Roadmaps directionally guide us when situations are unclear. To guide me, I often used this framework in client work, speeches, and beyond. It serves us to see how technology is rolling out in our lives, as Scott Monty said, it could a “chart of your life”. It’s not just for me, it’s for all of us to use in our personal and professional planning.

    As we approach the anticipated recession, now is a good time to publish this roadmap, as we’ve seen economic conditions shape each era. For example, in the Internet Era, the dot coms experienced a shakeout in the 2001 recession. Next the Social Media era became a low-cost channel in the next economic downturn and the collaborative economy birthed in the 2008 recession as people struggled to stay in homes, and get what they needed, cheaply.

    The same will happen in the next recession, technologies will reduce costs, increase efficiency, and humans and businesses will turn to them to increasing their adoption at an exponential growth rate.

    It’s worth noting that these eras often happen in overlapping waves. One era doesn’t start and stop, they overlay each other, and obviously interact with each other. For example the Collaborative Economy era (like Uber) will soon become the Autonomous World era, as the cars become self-driving.

      Internet era Social Media era Collaborative Economy era Autonomous World era Modern Wellbeing era
    When: Mid 90s, “popped” in 2001. Currently a matured market; nearly all internet users access these services. Gained traction in 2005, gained market adoption during 2008 recession, most internet users use these platforms multiple times a day. Many companies birthed in 2008 recession, when people were resource strapped. Undergoing growth for decades, there have been many surges and ‘winters’ Early Fitbit emerged in 2007, Nike’s Fuelband emerged in 2012, spurring a craze. Since then hundreds of wearables attracted mainstream attention.
    Description: Every media, business, and entity created a website to share information and enable commerce; “dot com” boom. Free, low-cost people-created media, and used by marketers to reach customers. Peer-to-peer commerce platforms emerged during recession, enabling people to get what they needed from each other. AI technologies simulate human intelligence by replacing and augmenting simple repetitive tasks to more complex problems. Consumer accessible technologies improves humans minds, bodies, physical spaces around them, and communities.
    Technologies: Easily accessible browsers, web software, hosting, network technologies RSS, ratings, commenting, publication tools. Mobile apps, geo-data, online payments, ratings and reviews, marketplace software Machine learning, big data analysis, advanced computing. IoT, devices, apps, machine learning, and prior digital eras
    Benefits: Birth of business to consumer ecommerce. Peer to peer communication changed the flow of information power. Near real time services, sharing of resources can improve sustainability, human connection. Reduce humans painful toil of hard labor, repetitive tasks –solve complex problems Humans can improve mental capability, increase longevity, enjoy happier, more content lives with their loved ones.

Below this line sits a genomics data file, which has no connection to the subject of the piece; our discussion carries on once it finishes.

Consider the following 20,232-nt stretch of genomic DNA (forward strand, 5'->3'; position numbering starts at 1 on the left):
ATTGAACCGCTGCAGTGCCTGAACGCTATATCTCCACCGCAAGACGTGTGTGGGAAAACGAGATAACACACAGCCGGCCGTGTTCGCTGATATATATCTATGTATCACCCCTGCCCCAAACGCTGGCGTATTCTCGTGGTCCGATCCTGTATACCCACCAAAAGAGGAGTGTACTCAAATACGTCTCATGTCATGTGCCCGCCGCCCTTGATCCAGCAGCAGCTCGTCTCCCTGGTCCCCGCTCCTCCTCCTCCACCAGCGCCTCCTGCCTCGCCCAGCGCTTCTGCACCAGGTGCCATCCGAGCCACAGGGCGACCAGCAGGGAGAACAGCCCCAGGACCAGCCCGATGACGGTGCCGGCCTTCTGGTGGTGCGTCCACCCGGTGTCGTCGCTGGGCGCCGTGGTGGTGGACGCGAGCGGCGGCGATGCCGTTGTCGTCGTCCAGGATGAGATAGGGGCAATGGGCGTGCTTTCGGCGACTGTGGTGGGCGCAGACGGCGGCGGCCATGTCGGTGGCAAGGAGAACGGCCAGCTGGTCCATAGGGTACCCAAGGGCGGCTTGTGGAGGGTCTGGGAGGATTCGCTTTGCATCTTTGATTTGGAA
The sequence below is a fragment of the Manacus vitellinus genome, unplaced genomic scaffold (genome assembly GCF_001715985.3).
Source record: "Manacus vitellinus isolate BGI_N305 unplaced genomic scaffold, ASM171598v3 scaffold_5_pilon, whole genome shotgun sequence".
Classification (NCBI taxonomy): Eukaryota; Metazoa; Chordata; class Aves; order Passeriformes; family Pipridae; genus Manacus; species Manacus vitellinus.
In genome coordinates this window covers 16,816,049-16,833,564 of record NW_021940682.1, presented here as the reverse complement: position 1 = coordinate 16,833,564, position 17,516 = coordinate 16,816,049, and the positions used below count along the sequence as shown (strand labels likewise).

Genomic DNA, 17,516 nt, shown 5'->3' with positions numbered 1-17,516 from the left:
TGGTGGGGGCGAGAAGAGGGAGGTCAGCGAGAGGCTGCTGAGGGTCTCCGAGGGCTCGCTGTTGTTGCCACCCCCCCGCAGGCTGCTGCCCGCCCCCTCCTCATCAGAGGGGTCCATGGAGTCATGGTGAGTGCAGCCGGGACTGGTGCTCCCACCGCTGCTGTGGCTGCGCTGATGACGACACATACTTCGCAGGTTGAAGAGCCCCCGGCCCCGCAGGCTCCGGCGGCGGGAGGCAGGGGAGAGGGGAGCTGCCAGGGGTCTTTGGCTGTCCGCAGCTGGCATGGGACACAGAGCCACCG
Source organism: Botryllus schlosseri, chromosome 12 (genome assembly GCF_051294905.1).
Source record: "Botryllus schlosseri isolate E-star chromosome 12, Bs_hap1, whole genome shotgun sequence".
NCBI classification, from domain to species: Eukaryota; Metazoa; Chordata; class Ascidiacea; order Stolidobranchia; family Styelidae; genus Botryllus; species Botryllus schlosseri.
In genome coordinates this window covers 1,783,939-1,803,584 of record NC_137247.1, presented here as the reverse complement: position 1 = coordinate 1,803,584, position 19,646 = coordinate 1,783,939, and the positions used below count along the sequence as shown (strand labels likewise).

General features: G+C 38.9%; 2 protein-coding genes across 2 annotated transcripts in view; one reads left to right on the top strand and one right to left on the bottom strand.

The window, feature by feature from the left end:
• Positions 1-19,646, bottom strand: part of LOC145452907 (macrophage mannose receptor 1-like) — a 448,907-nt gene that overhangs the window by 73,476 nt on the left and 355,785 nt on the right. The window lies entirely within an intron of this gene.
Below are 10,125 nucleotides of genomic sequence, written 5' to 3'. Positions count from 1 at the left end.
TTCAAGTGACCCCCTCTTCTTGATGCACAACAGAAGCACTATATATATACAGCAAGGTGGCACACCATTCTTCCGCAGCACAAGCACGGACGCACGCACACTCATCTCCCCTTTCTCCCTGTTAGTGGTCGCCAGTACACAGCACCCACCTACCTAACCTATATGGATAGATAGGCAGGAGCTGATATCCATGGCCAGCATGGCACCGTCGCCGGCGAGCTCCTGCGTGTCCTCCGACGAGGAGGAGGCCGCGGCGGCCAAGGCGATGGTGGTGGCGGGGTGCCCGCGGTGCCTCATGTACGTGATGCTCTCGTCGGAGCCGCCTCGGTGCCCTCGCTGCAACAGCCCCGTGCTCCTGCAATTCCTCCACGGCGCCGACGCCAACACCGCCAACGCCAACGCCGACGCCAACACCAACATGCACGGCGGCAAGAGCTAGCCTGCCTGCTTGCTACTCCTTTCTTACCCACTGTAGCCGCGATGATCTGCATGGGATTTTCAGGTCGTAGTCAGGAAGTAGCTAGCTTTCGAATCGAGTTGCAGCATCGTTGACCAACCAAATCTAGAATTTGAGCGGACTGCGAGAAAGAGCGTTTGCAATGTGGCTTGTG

Downsides: Many failed startups from lack of monetization, “dot bomb”. Traditional retailers and middleman struggle to compete. Privacy woes. Monetization of user data in questionable ways. Digital addiction, psychological damage, social dynamics changed. The sharing companies and their investors became 1%ers, some models increased congestion, and workers rights often trampled Top fears include: robot overlords enslave humans, job loss, lack of human/work purpose, unforeseen ethical dilemmas The concerns over data privacy and over reliance on technology in our lives continues to grow.
    Winners: Google, eBay, PayPal, AOL, Alibaba, Amazon, Netflix Facebook, Twitter, LinkedIn, WeChat, Weibo, Snap, YouTube, blogging platforms. Uber, Airbnb, Lyft, BlaBlaCar, Ola, DiDi, Careem, Lime, Bird. Fiverr, UpWork The race is far from over, but current leaders: IBM, Palantir, Google, Amazon, Apple, Nvidia This battle is still being fought, but Apple, Google, Calm, Headspace, 23andMe, Ubiome lead the market.
    Losers: Thousands of “dot bombs” and their investors. Users privacy, journalism, governments and marketers who failed to adapt. Some on demand workers. Traditional companies who failed to adapt. Workers who conduct repetitive tasks. Traditional medical, health, pharma and insurance companies who don’t adapt to these consumer technologies will lose out
    Future: These large companies are laying foundation to support –but not always lead– in the other eras Leading platforms must adjust business model for autonomous world era. Balance user and gov needs. Workers who perform repetitive tasks will be replaced by autonomous systems. These autonomous technologies will continue to creep into our lives, businesses and society, indistinguishable from most human services. These technologies continue to integrate with our bodies, where we become reliant on them, a form of cybernetics

    In prior versions, I had the first three eras, four eras, then added in the fourth. While I’ve been eyeing the fifth era, Modern Wellbeing era, for about a year (prior we called this a quantified self), I waited until the right time to publish this in public. With many mindfulness apps and features emerging, new devices that measure heart rate variability and others coming, I can see how this trend is starting to develop.

    With that said, what’s the six era? I’ve some early ideas, but it would appear as unrealistic science fiction at this stage. Love to hear your reactions to this view of how technology is going to roll out. Which era are you currently focused on? How will you plan for the next phase?